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Inmates in the visitation area of Washington D.C.'s Central Detention Facility.
Commentary

Dear President Trump: Here’s How to get Right on Crime, Part 2

End overcriminalization, reward success, pay attention to the heroin crisis.

The election of Donald Trump, who ran a swaggering tough-on-crime campaign, disheartened many advocates of bipartisan criminal justice reform. The Marshall Project invited conservatives active in that cause to make a case to the president-elect — a conservative case — for ways to make the system more fair, humane and effective. This is the second of three commentaries.

Read Part 1 of our series, "Dear President Trump: Here's How to get Right On Crime."

Criminal justice reform advocates are pessimistic about the prospects for federal sentencing reform under the new presidential administration. Federal sentencing, however, is only one component of America’s vast criminal justice system. There are several other areas where the administration and reformers could find common cause. Here are just three reforms widely supported by advocates which are also consistent with a “Trumpian” worldview. They should be at the forefront of a serious federal reform agenda over the next four years.

Scaling Back Overcriminalization There are now over 5,000 obscure federal crimes, such as shipping lobster in plastic rather than cardboard boxes, that are more appropriately treated as administrative or regulatory matters. Furthermore, the mens rea or “state of mind” portions of many criminal statutes (which specify whether the conduct must be purposeful, knowing, reckless, or negligent) are frequently left out when laws are drafted. Reversing this “overcriminalization” has long been a priority for conservatives. Yet it has also been a priority for prominent progressive voices, such as the National Association of Criminal Defense Lawyers and U.S. Representatives John Conyers and Bobby Scott. They recognize that government tries to fix presumed problems by reaching for the overly blunt instrument of criminal law far too often. (As it is said, “it is tempting, if the only tool you have is a hammer, to treat everything as if it were a nail.”) Given the new administration’s expressed concerns about regulatory overreach that limits job creation, it should be eager to work with reformers on this important issue at the intersection of regulation and criminal law.

Performance-Incentive Funding

One of the most widely-admired strategies for improving criminal justice outcomes is performance-incentive funding (PIF). The idea is simple: Governments should fund prisons (and community corrections programs, for that matter) based on outcomes achieved, not merely on the number of people incarcerated. A government that contracts for lower recidivism rates and increased restitution payments to victims is more likely to find that its prisons are encouraging education and job training behind bars. People from the business world who are more concerned with results than with ideologies—such as Donald Trump—are likely to understand this truth intuitively: You get what you pay for. Jeff Sessions’s home state of Alabama passed PIF legislation in 2015, and the attorney general nominee may be interested in bringing sensible legislation from Montgomery to Washington, DC. More performance incentives in the federal system—and more incentives to embrace these strategies in state systems—should be near the top of the new administration’s agenda.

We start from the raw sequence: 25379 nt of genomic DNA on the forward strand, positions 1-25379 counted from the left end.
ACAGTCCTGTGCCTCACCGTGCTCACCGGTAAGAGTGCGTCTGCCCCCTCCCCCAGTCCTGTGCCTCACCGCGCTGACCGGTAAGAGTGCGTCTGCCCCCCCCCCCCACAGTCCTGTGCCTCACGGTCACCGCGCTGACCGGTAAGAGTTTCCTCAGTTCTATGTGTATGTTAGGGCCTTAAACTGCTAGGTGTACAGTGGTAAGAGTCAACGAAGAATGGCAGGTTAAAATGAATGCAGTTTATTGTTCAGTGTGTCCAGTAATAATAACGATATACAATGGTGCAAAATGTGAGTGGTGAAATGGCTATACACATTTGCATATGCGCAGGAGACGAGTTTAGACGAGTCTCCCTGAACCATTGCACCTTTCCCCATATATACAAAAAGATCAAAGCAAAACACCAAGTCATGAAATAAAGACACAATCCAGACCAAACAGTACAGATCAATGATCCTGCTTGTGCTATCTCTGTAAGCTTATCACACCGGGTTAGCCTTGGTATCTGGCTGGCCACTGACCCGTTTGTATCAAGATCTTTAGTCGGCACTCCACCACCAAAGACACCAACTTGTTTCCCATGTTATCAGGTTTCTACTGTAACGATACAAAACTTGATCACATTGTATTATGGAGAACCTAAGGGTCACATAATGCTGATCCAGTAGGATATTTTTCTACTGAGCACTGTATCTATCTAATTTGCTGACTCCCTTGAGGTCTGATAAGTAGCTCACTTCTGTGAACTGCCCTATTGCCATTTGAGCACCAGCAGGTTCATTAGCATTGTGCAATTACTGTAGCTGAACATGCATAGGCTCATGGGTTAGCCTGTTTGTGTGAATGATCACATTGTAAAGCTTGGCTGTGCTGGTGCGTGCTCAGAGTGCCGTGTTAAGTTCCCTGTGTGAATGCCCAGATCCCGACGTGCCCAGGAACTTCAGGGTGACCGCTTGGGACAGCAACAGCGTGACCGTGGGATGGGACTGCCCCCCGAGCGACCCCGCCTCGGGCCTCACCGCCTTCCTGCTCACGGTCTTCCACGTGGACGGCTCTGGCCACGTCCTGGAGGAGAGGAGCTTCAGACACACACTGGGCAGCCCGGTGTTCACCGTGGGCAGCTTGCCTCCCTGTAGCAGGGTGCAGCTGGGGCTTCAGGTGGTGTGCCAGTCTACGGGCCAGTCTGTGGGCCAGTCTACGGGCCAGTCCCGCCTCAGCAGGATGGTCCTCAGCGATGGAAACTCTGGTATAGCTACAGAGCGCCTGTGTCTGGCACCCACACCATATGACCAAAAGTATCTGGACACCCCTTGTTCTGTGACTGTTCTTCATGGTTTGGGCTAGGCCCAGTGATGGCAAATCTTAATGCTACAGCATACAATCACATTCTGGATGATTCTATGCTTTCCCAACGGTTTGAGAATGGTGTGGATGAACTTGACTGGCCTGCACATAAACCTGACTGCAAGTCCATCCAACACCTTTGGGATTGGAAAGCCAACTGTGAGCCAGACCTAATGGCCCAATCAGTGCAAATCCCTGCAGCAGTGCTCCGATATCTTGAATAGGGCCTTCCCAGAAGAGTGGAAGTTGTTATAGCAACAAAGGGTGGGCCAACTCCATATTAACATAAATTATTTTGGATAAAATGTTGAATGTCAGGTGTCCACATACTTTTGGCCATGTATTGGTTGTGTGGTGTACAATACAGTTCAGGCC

Combating Heroin Addiction

On Election Day, Trump performed unusually well in communities ravaged by heroin abuse. He seemed to understand that he owes it to these voters—his base—to take the issue seriously. His administration will likely pursue a law enforcement solution that attacks the “supply side” of the heroin problem, as Trump frequently promised on the campaign trail. There is also a “demand side” to the problem, however, and Trump must treat this side of the problem with equal urgency. This means redirecting scarce resources from incarceration to less costly and more effective diversion programs that treat addiction. On a broader note, Trump’s advisors have surely noticed that American attitudes towards drug policy appear to be changing. On election night, four states where Trump prevailed—Arkansas, Florida, Montana, and North Dakota—voted to legalize medical marijuana. A fifth state that Trump carried, Oklahoma, voted to reclassify several drug possession felonies as misdemeanors. One final observation is in order about the broader prospects for criminal justice reform. In 2006, after Rick Perry won re-election as governor of Texas, few would have assumed that the state would adopt significant criminal justice reform legislation. Nevertheless, by May of 2007, Texas had passed a corrections reform package that is now the template for the most prominent state-level reforms in the country. So, while the new administration is likely skeptical of some criminal justice reform initiatives, that hardly means reform is impossible. Despairing advocates would be wise to remember the old Danish joke that it is hard to make predictions—especially about the future.

Vikrant P. Reddy is a senior research fellow at the Charles Koch Institute.